Category Archives: Birds

Local gull and bird group face a new rescue season but need new volunteers

Local groups of dedicated bird lovers last year went beyond breaking point as they worked around the clock to help injured and orphaned birds following the closures of wildlife sites in the wake of the Avian Flu crisis. This year looks set to be different. 

The outbreak of Avian Flu that swept through East and West Sussex earlier in May last year left hundreds of adult birds dead or dying, with their healthy offspring left abandoned

Volunteers stepped into rescue reported injured or distressed birds, including pigeons that were not affected by the epidemic and were put into strict quarantine measures. Once out they were sent into rehab centres in and out of Sussex and later released, living happy healthy lives.

Justin King who runs the East Sussex Rescue Group and Nerys Deutsch the West Sussex side called The South Coast & Sussex Bird/Gull Volunteer Network (jokingly known as The Chicklet Crew) were among others called out day and night to help with rescues and rehabilitation of injured or malnourished birds.

He said “Looking back, I don’t know how anyone managed as well as they did. It was well known that volunteers were left to deal with the situation last year and it definitely left scars. Everything that could go wrong, did go wrong, so myself and Nerys drew up strict measures as outlined to us by one sanctuary who specialises in gulls. Once Avian Flu had been confirmed last April, we went into overdrive to make special arrangements. Within two weeks we had on board a publicist to highlight the help we needed, brought in fosterers who worked closely with us to turn their homes into isolation areas, plus new rescuers came in to help get casualties back onto rooftop nests during baby season. Many coped extremely well, but others found it too much and left. It became massively tense and stressful. Luckily, we’ve had the winter to recover which is critical for any volunteer to avoid burnout.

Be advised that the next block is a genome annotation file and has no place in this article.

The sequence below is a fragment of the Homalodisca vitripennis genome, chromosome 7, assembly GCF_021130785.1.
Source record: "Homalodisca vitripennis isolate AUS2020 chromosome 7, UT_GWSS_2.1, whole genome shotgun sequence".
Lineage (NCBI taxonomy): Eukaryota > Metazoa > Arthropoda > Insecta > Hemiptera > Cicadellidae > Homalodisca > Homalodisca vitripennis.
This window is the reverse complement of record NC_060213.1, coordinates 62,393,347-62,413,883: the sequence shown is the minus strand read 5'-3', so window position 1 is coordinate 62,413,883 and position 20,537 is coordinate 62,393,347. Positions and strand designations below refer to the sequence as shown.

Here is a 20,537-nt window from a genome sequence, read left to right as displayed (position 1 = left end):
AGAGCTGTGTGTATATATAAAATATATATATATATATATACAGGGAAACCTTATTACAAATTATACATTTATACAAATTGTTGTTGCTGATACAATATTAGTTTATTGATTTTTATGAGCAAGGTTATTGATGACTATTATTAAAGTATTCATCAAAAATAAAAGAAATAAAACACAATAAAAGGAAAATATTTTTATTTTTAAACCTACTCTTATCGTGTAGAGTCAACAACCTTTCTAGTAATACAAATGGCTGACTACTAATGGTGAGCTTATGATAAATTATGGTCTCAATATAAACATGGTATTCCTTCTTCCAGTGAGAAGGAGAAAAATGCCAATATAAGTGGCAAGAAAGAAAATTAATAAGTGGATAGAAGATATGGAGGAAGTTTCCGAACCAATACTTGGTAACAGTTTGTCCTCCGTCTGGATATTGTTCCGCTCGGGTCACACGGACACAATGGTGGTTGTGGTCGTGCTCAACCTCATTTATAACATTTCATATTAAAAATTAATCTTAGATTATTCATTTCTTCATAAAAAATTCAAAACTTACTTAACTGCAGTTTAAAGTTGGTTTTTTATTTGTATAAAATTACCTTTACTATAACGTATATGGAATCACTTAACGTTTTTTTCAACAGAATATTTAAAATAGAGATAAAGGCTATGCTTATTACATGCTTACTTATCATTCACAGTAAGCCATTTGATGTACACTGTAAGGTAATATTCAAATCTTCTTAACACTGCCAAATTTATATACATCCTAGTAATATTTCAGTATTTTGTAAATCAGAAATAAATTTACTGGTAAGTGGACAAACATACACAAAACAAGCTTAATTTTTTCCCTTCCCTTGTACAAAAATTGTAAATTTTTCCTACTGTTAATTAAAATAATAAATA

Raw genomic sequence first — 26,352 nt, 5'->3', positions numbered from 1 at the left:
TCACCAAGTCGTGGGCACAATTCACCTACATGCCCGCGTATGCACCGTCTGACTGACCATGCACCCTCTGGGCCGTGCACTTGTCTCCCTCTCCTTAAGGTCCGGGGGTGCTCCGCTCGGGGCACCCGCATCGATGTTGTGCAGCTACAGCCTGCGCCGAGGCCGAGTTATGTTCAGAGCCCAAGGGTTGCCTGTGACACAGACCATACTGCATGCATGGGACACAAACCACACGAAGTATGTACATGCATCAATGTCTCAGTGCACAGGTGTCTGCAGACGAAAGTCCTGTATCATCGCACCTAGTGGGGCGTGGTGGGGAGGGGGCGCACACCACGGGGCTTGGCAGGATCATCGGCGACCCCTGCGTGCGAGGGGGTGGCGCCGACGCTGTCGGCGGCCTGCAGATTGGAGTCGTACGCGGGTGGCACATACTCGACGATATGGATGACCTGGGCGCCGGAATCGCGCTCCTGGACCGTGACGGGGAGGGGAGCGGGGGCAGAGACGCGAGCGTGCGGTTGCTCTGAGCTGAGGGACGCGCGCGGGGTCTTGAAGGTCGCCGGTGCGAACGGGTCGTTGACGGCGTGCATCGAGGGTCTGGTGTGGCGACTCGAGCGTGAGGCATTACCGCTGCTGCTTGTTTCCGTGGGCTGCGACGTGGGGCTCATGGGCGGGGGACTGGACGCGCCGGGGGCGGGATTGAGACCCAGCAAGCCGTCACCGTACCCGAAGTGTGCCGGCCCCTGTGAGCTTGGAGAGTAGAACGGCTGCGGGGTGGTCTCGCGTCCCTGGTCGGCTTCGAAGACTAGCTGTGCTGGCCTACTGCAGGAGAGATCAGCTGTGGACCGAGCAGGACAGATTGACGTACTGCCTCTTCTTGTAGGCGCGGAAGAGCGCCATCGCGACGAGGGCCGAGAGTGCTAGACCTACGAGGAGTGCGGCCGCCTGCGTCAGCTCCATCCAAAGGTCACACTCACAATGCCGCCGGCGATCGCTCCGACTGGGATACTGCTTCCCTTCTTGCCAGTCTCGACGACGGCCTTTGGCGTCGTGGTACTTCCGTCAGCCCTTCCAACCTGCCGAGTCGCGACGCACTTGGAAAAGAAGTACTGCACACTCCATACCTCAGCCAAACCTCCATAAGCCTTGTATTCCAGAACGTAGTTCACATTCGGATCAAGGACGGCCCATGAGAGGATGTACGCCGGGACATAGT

“I know too well how all-consuming it was for everyone” said Justin. “To top it, misinformation and internet hysteria contributed to the stress, but that’s Facebook for you. Too many know-it-alls, not enough truth”.

Much like Covid, Avian Flu has died down, but only a little. It has spread to other waterfowl and still remains rife in many areas of the UK and beyond.